at which point if you trust the key you downloaded is supposed to be signing the code you intend to run, the verification is complete. (There are some signatures on the signing key, but I did not try to track down a GPG signed path from my key to the signing keys, as the fingerprint verification seemed sufficient.)

In addition for Windows and OS X, KeePassXC raised funds for an AuthentiCode code signing certificate earlier this year. When signed, this results in a "known publisher" which avoids the Windows and OS X warnings about running "untrusted" code, and acts as a second verification of the intended code running. It is not clear that the .dmg or on OS X is signed at present, as "codesign -dv ..." reports both the .dmg file and the .app as not signed (note that it is possible to use Authenticode Code Signing Certificate with OS X's Signing Tools). My guess is maybe the KeePassXC developers focused on Windows executable signing first (and Apple executables normally need to be signed by a key signed by Apple anyway).

Having verified the downloaded binary package, on OS X it can be installed in the usual manner by mounting the .dmg file, and dragging the .app to somewhere in /Applications. There is a link to /Applications in the .dmg file, but without the clever folder background art that some .dmg files it is less obvious that you are intended to drag it into /Applications to install. (However there is no included installer, so the obvious alternative is "drag'n'drop" to install.)

Once installed, run to start. Create a new password database and give it at least a long master password, then save the database (with the updated master password). After the database is created it is possible to re-open with the relevant database with the usual:


thanks to the application association with the .kdbx file extension. This makes it easier to manage multiple databases. When opened in this way the application will propmpt for the master password of the specific database immediately (with the other known databases available as tabs).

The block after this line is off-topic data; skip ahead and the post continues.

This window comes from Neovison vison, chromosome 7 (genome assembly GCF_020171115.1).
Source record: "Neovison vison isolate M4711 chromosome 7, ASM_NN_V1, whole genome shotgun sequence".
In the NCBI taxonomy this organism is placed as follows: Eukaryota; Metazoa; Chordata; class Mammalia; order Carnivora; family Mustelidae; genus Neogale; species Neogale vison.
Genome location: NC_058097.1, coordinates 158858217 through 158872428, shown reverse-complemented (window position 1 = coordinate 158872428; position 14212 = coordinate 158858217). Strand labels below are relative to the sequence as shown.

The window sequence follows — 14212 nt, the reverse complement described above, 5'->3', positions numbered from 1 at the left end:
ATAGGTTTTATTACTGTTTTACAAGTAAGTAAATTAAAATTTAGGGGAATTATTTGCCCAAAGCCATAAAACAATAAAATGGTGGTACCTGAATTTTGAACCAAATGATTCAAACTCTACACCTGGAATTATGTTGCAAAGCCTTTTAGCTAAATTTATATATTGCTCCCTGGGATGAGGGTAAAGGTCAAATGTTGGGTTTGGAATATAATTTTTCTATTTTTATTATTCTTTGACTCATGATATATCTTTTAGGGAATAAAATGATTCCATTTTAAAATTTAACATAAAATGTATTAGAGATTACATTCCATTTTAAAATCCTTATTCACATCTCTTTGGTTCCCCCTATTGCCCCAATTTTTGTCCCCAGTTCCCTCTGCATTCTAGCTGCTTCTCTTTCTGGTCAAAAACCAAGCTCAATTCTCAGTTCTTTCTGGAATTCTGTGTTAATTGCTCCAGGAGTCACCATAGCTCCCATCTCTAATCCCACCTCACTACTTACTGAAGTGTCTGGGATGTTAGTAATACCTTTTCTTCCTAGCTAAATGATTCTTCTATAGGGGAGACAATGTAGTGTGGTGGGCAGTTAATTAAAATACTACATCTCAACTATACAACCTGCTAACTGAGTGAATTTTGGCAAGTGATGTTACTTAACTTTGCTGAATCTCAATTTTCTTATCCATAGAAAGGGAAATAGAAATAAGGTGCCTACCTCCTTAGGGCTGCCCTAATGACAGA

KeePassXC YubiKey Support

KeePassXC YubiKey support is via the YubiKey HMAC-SHA1 Challenge-Response authentication, where the YubiKey mixes a shared secret with a challenge token to create a response token. This method was chosen for the KeePassXC YubiKey support because it provides a determinstic response without, eg, needing to reliably track counters or deal with gaps in monotonically increasing values, such as is needed with U2F -- Universal 2nd Factor. This trades a reduction in security (due to just relying on a shared secret) for robustness (eg, not getting permanently locked out of password database due to the YubiKeys counter having moved on to a newer value than the password database), and ease of use (eg, not having to activate the YubiKey at both open and close of a database; the KeePassXC ticket ticket #127 contains some useful discussion of the tradeoffs with authentiction modes needing counters; pwsafe also uses YubiKey Challenge-Response mode, presumably for similar reasons).